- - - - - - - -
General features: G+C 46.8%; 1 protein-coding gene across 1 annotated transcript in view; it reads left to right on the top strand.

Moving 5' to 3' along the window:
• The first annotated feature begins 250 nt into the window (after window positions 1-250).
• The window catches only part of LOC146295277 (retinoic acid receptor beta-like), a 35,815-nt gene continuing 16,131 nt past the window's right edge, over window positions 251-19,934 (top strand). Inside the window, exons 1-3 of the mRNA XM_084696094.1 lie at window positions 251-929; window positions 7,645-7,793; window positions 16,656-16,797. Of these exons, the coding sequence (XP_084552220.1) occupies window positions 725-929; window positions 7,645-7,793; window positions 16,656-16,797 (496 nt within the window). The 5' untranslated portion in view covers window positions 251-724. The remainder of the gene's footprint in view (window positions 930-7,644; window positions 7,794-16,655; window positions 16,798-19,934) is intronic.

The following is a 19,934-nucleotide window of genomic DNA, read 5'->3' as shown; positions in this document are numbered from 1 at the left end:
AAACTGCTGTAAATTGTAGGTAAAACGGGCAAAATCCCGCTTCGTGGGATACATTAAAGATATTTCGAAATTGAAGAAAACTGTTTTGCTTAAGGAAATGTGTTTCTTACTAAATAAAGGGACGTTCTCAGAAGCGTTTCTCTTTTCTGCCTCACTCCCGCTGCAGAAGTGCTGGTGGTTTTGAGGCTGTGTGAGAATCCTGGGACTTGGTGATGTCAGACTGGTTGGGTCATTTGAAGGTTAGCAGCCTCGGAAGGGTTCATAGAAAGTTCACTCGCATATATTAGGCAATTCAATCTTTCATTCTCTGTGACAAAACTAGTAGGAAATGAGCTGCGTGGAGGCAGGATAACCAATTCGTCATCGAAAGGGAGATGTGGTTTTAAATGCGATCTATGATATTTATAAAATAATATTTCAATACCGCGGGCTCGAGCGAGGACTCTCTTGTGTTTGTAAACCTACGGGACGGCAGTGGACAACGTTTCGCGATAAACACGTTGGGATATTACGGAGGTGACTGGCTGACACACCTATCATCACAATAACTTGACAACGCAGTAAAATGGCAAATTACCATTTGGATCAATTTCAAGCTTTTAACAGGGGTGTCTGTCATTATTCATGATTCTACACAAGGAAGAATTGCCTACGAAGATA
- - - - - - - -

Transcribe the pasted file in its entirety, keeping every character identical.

General features: G+C 46.8%; 1 protein-coding gene across 1 annotated transcript in view; it reads left to right on the top strand.

Moving 5' to 3' along the window:
• The first annotated feature begins 250 nt into the window (after window positions 1-250).
• The window catches only part of LOC146295277 (retinoic acid receptor beta-like), a 35,815-nt gene continuing 16,131 nt past the window's right edge, over window positions 251-19,934 (top strand). Inside the window, exons 1-3 of the mRNA XM_084696094.1 lie at window positions 251-929; window positions 7,645-7,793; window positions 16,656-16,797. Of these exons, the coding sequence (XP_084552220.1) occupies window positions 725-929; window positions 7,645-7,793; window positions 16,656-16,797 (496 nt within the window). The 5' untranslated portion in view covers window positions 251-724. The remainder of the gene's footprint in view (window positions 930-7,644; window positions 7,794-16,655; window positions 16,798-19,934) is intronic.

The following is a 19,934-nucleotide window of genomic DNA, read 5'->3' as shown; positions in this document are numbered from 1 at the left end:
AAACTGCTGTAAATTGTAGGTAAAACGGGCAAAATCCCGCTTCGTGGGATACATTAAAGATATTTCGAAATTGAAGAAAACTGTTTTGCTTAAGGAAATGTGTTTCTTACTAAATAAAGGGACGTTCTCAGAAGCGTTTCTCTTTTCTGCCTCACTCCCGCTGCAGAAGTGCTGGTGGTTTTGAGGCTGTGTGAGAATCCTGGGACTTGGTGATGTCAGACTGGTTGGGTCATTTGAAGGTTAGCAGCCTCGGAAGGGTTCATAGAAAGTTCACTCGCATATATTAGGCAATTCAATCTTTCATTCTCTGTGACAAAACTAGTAGGAAATGAGCTGCGTGGAGGCAGGATAACCAATTCGTCATCGAAAGGGAGATGTGGTTTTAAATGCGATCTATGATATTTATAAAATAATATTTCAATACCGCGGGCTCGAGCGAGGACTCTCTTGTGTTTGTAAACCTACGGGACGGCAGTGGACAACGTTTCGCGATAAACACGTTGGGATATTACGGAGGTGACTGGCTGACACACCTATCATCACAATAACTTGACAACGCAGTAAAATGGCAAATTACCATTTGGATCAATTTCAAGCTTTTAACAGGGGTGTCTGTCATTATTCATGATTCTACACAAGGAAGAATTGCCTACGAAGATA